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Expert Advice on How to Help an Alcoholic Spouse

a person stands crying in a therapy group while others applaud

According to studies, alcohol abuse is on the rise. The largest preventable cause of death in the US is excessive alcohol use, according to the CDC. Even the number of hospitalizations and deaths related to alcoholism has increased. Signs of alcoholism are typically noticed by a loved one before it escalates. 

If your partner suffers from alcohol abuse, there are many ways you can support them. Keep reading to learn how to help an alcoholic spouse. 

What Is Alcoholism? 

Alcoholism is an addiction defined by persistent alcohol use. This dependency on alcohol causes mental, emotional, and physical issues.

The inability to stop drinking is among the most glaring signs of alcohol abuse. Alcoholics have a high tolerance for alcohol and will constantly have an intense craving for it. 

Similar to other illnesses like cardiovascular disease, addiction is a terrible disease. Both interfere with different bodily organs’ healthy functioning and have serious negative repercussions. This disease can last a lifetime and even result in death if untreated.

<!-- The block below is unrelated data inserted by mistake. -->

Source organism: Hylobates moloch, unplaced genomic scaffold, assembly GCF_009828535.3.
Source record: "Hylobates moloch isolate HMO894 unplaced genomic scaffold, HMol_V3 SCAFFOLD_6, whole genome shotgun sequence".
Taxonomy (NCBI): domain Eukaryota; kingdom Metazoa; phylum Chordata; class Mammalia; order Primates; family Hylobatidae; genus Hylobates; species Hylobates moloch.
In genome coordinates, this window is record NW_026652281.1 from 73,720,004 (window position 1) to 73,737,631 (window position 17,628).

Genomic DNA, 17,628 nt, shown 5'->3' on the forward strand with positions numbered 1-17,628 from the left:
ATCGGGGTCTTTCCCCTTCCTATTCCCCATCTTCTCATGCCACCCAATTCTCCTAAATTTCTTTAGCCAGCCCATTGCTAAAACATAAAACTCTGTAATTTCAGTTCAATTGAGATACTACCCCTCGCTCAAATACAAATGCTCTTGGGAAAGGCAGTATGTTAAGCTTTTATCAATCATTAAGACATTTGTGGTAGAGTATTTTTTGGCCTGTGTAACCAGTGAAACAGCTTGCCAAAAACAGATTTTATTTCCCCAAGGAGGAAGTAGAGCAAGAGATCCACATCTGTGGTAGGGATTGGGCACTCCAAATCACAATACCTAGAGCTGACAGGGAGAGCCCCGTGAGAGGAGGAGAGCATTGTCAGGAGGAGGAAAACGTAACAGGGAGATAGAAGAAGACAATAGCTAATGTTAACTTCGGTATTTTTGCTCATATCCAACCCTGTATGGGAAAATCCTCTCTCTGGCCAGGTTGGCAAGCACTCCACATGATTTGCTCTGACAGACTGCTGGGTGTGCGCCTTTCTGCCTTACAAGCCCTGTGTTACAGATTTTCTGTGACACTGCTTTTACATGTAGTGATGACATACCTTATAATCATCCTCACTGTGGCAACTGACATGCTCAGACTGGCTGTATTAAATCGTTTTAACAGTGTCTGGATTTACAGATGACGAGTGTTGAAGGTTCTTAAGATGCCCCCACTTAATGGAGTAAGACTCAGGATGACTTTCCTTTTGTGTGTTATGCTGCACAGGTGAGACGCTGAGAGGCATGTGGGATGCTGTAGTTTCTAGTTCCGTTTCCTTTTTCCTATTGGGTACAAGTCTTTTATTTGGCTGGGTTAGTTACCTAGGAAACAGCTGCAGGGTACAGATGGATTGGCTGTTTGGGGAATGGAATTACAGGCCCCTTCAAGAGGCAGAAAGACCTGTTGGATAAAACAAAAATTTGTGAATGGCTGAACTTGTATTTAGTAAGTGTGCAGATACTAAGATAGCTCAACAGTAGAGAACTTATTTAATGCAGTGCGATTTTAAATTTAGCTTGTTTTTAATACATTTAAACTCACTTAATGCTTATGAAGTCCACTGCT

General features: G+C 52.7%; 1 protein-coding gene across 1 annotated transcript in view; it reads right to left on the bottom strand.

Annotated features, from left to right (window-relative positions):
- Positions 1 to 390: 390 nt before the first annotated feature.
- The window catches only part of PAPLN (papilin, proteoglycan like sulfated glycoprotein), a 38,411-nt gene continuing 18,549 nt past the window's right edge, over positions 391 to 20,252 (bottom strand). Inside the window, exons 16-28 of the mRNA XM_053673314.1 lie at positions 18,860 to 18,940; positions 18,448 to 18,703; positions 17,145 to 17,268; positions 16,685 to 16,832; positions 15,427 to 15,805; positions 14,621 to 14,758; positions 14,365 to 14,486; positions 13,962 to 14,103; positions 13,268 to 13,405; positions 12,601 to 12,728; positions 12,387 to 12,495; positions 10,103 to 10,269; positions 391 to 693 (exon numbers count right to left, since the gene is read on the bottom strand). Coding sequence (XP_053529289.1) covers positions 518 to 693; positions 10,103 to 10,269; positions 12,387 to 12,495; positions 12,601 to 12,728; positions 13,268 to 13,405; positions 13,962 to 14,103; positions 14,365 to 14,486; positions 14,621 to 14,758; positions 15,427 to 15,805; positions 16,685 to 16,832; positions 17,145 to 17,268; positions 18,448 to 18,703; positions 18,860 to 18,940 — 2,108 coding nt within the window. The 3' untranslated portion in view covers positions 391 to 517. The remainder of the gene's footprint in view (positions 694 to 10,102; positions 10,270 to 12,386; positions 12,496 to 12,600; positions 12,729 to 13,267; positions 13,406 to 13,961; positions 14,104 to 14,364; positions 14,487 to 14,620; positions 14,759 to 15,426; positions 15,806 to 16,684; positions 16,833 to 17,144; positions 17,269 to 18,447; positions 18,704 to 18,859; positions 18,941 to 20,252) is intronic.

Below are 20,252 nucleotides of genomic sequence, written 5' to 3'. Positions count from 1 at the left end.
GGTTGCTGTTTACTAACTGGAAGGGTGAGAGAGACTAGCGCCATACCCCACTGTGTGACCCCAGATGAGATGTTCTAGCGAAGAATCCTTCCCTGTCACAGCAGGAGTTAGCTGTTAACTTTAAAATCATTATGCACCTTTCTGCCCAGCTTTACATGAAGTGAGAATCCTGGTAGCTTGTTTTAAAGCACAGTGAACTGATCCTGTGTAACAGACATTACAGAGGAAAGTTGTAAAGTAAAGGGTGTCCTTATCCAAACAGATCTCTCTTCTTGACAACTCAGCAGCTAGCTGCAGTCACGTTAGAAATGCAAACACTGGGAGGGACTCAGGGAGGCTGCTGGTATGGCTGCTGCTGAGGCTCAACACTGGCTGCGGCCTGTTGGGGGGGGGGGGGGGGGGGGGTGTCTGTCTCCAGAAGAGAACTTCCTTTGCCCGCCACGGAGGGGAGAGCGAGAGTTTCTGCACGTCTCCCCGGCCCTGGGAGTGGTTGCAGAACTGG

How Alcoholic Spouse Affects You

Having an alcoholic spouse can adversely affect you and your lifestyle. When your partner suffers from alcoholism, you may experience any of the following. 

  • Control
  • Self-Blame
  • Enabling 

Family members often grapple for control and try to force their partners to stop drinking. In reality, you can’t will a partner’s alcoholism away. Alcoholics are even unable to control their drinking habits. 

People with alcoholic partners often grapple for control. They experience self-blaming and enable their partner in public settings. These behaviors have adverse effects on your partner as they suffer from an over-dependency on alcohol.

Don’t hold yourself liable for your partner’s drinking. You must accept that they alone are responsible for managing their emotions. Your loved one’s alcoholism is a chronic medical illness, rather than a simple choice. 

You need to stop inadvertently enabling your partner. To save face and find comfort, you may find yourself “covering” for your partner. In doing so, you are enabling them and minimizing the impact that drinking has on your spouse and their loved ones. 

Educate Yourself and Find Resources in the Area

You can support an alcoholic loved one more effectively the more you understand about alcoholism. Take the time to speak with a counselor or healthcare provider who focuses on substance abuse to get started. 

If you are concerned about your loved one’s alcohol use, you should sift through reliable resources. By looking through these sources and having conversations with others who may have suffered in the past, you can educate yourself. 

Look into different resource programs near you, so you can develop a plan and find localized resources. This will help you to find a counselor and establish a long-term plan for support. 

Develop a Support System